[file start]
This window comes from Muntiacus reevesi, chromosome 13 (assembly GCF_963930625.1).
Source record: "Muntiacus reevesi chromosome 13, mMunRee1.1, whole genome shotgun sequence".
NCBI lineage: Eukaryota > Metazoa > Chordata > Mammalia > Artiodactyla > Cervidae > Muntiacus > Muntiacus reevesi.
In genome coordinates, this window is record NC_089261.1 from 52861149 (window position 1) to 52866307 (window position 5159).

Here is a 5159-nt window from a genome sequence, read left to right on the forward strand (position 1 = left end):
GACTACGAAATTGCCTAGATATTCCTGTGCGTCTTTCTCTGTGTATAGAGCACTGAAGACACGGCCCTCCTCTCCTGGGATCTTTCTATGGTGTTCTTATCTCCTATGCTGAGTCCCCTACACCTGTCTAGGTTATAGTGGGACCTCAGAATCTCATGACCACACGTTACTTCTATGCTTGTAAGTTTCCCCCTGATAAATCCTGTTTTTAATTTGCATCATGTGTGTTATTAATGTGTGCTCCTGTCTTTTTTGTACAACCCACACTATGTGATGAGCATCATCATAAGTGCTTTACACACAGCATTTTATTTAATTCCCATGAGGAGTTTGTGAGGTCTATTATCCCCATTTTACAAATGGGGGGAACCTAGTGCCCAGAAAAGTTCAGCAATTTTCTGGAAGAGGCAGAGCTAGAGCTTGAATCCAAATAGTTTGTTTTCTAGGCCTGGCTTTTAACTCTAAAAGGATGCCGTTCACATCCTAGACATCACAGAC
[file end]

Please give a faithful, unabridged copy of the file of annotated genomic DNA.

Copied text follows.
This window comes from Muntiacus reevesi, chromosome 13 (assembly GCF_963930625.1).
Source record: "Muntiacus reevesi chromosome 13, mMunRee1.1, whole genome shotgun sequence".
NCBI lineage: Eukaryota > Metazoa > Chordata > Mammalia > Artiodactyla > Cervidae > Muntiacus > Muntiacus reevesi.
In genome coordinates, this window is record NC_089261.1 from 52861149 (window position 1) to 52866307 (window position 5159).

Here is a 5159-nt window from a genome sequence, read left to right on the forward strand (position 1 = left end):
GACTACGAAATTGCCTAGATATTCCTGTGCGTCTTTCTCTGTGTATAGAGCACTGAAGACACGGCCCTCCTCTCCTGGGATCTTTCTATGGTGTTCTTATCTCCTATGCTGAGTCCCCTACACCTGTCTAGGTTATAGTGGGACCTCAGAATCTCATGACCACACGTTACTTCTATGCTTGTAAGTTTCCCCCTGATAAATCCTGTTTTTAATTTGCATCATGTGTGTTATTAATGTGTGCTCCTGTCTTTTTTGTACAACCCACACTATGTGATGAGCATCATCATAAGTGCTTTACACACAGCATTTTATTTAATTCCCATGAGGAGTTTGTGAGGTCTATTATCCCCATTTTACAAATGGGGGGAACCTAGTGCCCAGAAAAGTTCAGCAATTTTCTGGAAGAGGCAGAGCTAGAGCTTGAATCCAAATAGTTTGTTTTCTAGGCCTGGCTTTTAACTCTAAAAGGATGCCGTTCACATCCTAGACATCACAGAC